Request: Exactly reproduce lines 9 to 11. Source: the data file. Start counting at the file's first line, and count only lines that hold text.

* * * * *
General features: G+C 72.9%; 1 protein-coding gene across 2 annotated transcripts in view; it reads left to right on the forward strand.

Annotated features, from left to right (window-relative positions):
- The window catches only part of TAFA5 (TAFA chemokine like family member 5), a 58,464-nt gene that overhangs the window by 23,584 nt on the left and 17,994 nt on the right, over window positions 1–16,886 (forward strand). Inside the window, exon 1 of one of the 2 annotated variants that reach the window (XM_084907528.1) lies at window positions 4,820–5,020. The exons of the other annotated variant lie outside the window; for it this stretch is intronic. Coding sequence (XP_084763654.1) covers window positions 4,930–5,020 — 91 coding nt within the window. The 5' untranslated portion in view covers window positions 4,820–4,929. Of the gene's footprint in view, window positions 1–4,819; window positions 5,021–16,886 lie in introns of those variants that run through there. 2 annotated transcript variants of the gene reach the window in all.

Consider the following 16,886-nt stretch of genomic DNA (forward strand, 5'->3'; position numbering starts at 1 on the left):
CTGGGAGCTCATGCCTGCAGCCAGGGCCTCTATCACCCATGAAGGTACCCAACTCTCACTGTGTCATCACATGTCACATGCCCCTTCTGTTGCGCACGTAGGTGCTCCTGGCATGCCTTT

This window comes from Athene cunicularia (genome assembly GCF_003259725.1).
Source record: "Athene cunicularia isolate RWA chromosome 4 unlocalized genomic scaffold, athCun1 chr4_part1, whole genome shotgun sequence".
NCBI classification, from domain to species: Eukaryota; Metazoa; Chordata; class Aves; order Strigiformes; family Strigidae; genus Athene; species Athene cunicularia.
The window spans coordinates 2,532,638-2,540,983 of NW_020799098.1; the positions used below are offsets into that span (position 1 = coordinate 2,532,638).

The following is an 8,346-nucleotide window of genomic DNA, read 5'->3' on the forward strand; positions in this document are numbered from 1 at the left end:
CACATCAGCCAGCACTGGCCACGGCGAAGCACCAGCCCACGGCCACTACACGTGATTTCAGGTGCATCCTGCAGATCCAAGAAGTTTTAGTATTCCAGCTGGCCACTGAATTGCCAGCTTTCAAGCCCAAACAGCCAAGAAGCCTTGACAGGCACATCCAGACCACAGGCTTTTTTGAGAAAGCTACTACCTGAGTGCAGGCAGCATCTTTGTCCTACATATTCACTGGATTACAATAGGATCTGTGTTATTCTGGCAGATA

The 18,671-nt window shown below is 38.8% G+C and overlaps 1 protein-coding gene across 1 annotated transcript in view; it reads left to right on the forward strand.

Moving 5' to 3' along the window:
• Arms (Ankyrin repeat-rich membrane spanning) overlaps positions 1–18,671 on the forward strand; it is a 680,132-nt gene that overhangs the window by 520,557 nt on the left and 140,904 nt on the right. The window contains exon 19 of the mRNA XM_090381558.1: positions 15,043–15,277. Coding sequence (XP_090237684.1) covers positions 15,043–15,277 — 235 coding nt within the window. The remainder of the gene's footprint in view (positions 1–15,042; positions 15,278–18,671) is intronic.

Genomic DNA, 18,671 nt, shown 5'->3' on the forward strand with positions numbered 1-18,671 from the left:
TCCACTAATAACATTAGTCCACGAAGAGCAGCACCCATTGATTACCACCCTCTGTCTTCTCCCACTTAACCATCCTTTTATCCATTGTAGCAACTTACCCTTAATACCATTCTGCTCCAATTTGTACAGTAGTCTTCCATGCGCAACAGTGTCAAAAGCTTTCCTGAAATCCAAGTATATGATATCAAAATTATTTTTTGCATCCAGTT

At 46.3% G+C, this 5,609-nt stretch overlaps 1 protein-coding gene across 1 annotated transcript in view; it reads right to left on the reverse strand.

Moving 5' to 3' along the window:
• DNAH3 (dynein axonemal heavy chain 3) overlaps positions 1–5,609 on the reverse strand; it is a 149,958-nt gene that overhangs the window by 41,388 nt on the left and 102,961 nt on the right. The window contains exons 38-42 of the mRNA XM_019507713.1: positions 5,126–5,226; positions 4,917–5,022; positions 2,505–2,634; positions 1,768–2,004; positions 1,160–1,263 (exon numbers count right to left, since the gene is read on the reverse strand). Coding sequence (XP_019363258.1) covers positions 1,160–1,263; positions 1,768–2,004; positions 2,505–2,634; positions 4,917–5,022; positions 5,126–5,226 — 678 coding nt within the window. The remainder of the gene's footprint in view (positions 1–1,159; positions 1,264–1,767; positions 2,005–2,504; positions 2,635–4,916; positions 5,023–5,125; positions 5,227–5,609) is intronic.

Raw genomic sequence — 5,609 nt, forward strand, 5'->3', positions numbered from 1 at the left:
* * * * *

The window spans coordinates 2,532,638-2,540,983 of NW_020799098.1; the positions used below are offsets into that span (position 1 = coordinate 2,532,638).

The following is an 8,346-nucleotide window of genomic DNA, read 5'->3' on the forward strand; positions in this document are numbered from 1 at the left end:
CACATCAGCCAGCACTGGCCACGGCGAAGCACCAGCCCACGGCCACTACACGTGATTTCAGGTGCATCCTGCAGATCCAAGAAGTTTTAGTATTCCAGCTGGCCACTGAATTGCCAGCTTTCAAGCCCAAACAGCCAAGAAGCCTTGACAGGCACATCCAGACCACAGGCTTTTTTGAGAAAGCTACTACCTGAGTGCAGGCAGCATCTTTGTCCTACATATTCACTGGATTACAATAGGATCTGTGTTATTCTGGCAGATA